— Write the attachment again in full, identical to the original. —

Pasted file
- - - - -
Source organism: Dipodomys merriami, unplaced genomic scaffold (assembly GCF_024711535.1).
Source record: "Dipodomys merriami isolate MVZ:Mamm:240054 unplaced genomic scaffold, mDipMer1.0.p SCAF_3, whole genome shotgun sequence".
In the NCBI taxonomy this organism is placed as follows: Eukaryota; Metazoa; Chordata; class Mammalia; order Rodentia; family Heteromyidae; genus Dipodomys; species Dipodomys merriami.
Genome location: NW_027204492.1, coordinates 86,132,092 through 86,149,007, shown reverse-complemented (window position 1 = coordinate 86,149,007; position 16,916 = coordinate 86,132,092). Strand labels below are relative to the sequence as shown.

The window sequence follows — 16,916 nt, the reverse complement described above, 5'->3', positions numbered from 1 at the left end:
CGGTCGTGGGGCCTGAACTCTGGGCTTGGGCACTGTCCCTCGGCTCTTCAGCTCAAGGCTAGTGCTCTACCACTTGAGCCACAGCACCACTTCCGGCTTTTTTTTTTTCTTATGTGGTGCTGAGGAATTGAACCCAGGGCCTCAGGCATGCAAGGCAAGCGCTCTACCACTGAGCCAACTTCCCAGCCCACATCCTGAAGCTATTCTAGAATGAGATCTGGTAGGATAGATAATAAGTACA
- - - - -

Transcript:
Source organism: Dipodomys merriami, unplaced genomic scaffold (assembly GCF_024711535.1).
Source record: "Dipodomys merriami isolate MVZ:Mamm:240054 unplaced genomic scaffold, mDipMer1.0.p SCAF_3, whole genome shotgun sequence".
In the NCBI taxonomy this organism is placed as follows: Eukaryota; Metazoa; Chordata; class Mammalia; order Rodentia; family Heteromyidae; genus Dipodomys; species Dipodomys merriami.
Genome location: NW_027204492.1, coordinates 86,132,092 through 86,149,007, shown reverse-complemented (window position 1 = coordinate 86,149,007; position 16,916 = coordinate 86,132,092). Strand labels below are relative to the sequence as shown.

The window sequence follows — 16,916 nt, the reverse complement described above, 5'->3', positions numbered from 1 at the left end:
CGGTCGTGGGGCCTGAACTCTGGGCTTGGGCACTGTCCCTCGGCTCTTCAGCTCAAGGCTAGTGCTCTACCACTTGAGCCACAGCACCACTTCCGGCTTTTTTTTTTTCTTATGTGGTGCTGAGGAATTGAACCCAGGGCCTCAGGCATGCAAGGCAAGCGCTCTACCACTGAGCCAACTTCCCAGCCCACATCCTGAAGCTATTCTAGAATGAGATCTGGTAGGATAGATAATAAGTACA